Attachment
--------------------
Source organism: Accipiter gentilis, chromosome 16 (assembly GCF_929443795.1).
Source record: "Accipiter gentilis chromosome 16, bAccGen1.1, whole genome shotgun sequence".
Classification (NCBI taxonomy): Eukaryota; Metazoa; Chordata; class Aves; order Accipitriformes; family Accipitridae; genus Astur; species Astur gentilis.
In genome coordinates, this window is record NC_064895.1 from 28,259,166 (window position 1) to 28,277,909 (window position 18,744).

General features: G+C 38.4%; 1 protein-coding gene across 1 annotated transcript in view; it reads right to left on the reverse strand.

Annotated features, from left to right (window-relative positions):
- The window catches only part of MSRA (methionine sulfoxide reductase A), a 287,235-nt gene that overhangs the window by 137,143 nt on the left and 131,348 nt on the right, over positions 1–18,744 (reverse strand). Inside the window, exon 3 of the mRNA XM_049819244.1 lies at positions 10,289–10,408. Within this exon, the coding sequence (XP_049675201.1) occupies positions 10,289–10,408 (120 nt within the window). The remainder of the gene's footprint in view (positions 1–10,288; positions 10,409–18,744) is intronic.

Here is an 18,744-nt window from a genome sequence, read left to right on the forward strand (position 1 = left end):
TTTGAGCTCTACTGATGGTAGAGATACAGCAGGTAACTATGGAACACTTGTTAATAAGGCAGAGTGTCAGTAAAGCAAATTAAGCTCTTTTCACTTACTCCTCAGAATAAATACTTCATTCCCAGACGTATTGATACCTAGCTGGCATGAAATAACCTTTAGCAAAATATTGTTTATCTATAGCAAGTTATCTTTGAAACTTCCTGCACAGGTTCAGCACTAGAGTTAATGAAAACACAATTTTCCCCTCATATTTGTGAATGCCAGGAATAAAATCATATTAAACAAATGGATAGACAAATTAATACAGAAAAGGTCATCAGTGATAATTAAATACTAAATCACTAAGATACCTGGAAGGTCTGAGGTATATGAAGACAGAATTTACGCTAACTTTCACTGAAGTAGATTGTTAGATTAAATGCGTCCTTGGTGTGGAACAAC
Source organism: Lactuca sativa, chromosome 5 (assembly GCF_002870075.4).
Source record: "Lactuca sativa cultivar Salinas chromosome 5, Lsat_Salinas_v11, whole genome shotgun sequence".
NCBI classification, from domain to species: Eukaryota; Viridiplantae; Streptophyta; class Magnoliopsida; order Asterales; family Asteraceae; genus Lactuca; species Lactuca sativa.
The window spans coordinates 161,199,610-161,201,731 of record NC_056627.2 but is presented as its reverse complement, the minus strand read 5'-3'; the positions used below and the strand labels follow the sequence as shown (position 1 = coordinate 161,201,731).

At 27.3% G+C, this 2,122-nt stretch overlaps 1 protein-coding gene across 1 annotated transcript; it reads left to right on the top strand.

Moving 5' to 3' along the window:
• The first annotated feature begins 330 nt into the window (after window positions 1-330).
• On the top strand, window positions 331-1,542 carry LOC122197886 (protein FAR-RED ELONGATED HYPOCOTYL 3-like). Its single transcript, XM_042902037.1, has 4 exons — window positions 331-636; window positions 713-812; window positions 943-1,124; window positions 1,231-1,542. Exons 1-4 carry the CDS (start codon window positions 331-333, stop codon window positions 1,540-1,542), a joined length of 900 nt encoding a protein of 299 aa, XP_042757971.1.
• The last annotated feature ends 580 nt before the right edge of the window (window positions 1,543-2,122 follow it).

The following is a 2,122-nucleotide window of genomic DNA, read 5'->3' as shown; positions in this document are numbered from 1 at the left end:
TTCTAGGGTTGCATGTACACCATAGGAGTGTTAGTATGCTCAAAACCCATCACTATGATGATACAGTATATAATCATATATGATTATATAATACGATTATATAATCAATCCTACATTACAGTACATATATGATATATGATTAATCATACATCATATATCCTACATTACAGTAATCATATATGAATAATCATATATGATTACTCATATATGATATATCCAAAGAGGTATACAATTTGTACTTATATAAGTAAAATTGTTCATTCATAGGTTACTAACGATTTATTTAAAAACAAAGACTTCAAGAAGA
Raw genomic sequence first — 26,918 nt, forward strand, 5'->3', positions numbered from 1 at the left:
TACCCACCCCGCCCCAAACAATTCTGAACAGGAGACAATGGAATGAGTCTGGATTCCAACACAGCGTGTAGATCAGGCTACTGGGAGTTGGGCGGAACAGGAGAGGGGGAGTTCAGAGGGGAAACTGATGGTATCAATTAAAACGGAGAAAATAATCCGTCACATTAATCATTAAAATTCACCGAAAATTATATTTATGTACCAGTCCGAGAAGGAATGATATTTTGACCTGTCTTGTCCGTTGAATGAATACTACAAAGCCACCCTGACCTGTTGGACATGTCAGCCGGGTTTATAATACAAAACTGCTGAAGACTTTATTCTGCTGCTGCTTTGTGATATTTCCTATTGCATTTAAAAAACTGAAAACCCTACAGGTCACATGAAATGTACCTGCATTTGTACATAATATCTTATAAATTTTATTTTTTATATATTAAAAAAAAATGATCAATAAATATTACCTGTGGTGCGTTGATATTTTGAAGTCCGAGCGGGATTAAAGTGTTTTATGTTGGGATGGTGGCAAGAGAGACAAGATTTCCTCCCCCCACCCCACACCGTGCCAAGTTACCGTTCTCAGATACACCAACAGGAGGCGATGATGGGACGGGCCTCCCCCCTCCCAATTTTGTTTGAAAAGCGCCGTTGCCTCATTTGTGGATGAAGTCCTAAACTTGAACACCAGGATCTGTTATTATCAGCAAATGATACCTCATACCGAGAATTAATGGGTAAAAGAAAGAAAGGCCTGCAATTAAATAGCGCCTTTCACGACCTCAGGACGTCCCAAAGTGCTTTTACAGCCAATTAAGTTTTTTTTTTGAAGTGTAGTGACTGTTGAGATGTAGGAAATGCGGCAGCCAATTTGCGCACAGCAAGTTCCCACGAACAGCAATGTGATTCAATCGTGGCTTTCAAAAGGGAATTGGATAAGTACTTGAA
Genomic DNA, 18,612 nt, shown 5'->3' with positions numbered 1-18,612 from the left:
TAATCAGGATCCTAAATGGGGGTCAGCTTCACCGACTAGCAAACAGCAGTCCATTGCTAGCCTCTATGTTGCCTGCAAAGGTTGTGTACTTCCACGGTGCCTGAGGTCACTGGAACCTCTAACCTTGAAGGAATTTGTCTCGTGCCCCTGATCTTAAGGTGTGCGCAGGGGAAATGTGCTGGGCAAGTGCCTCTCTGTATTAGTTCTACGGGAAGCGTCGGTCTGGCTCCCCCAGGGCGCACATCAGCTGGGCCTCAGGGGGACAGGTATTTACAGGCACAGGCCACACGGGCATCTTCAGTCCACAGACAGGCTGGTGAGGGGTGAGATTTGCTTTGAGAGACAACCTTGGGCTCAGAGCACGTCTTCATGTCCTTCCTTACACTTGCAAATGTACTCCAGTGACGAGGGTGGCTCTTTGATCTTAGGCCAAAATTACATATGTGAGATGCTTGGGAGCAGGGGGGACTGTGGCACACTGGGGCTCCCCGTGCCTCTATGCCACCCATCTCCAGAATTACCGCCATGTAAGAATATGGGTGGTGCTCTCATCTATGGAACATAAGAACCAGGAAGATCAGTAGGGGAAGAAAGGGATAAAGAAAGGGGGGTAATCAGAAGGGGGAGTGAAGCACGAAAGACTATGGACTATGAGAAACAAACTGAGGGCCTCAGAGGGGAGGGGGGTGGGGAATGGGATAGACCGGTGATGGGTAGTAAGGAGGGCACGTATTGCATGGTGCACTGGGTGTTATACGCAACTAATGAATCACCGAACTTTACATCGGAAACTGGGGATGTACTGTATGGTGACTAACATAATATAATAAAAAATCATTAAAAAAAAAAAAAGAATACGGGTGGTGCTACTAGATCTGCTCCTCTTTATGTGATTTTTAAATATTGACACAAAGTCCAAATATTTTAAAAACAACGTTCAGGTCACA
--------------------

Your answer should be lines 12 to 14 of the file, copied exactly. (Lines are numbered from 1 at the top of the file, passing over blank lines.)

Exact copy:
NCBI classification, from domain to species: Eukaryota; Viridiplantae; Streptophyta; class Magnoliopsida; order Asterales; family Asteraceae; genus Lactuca; species Lactuca sativa.
The window spans coordinates 161,199,610-161,201,731 of record NC_056627.2 but is presented as its reverse complement, the minus strand read 5'-3'; the positions used below and the strand labels follow the sequence as shown (position 1 = coordinate 161,201,731).

At 27.3% G+C, this 2,122-nt stretch overlaps 1 protein-coding gene across 1 annotated transcript; it reads left to right on the top strand.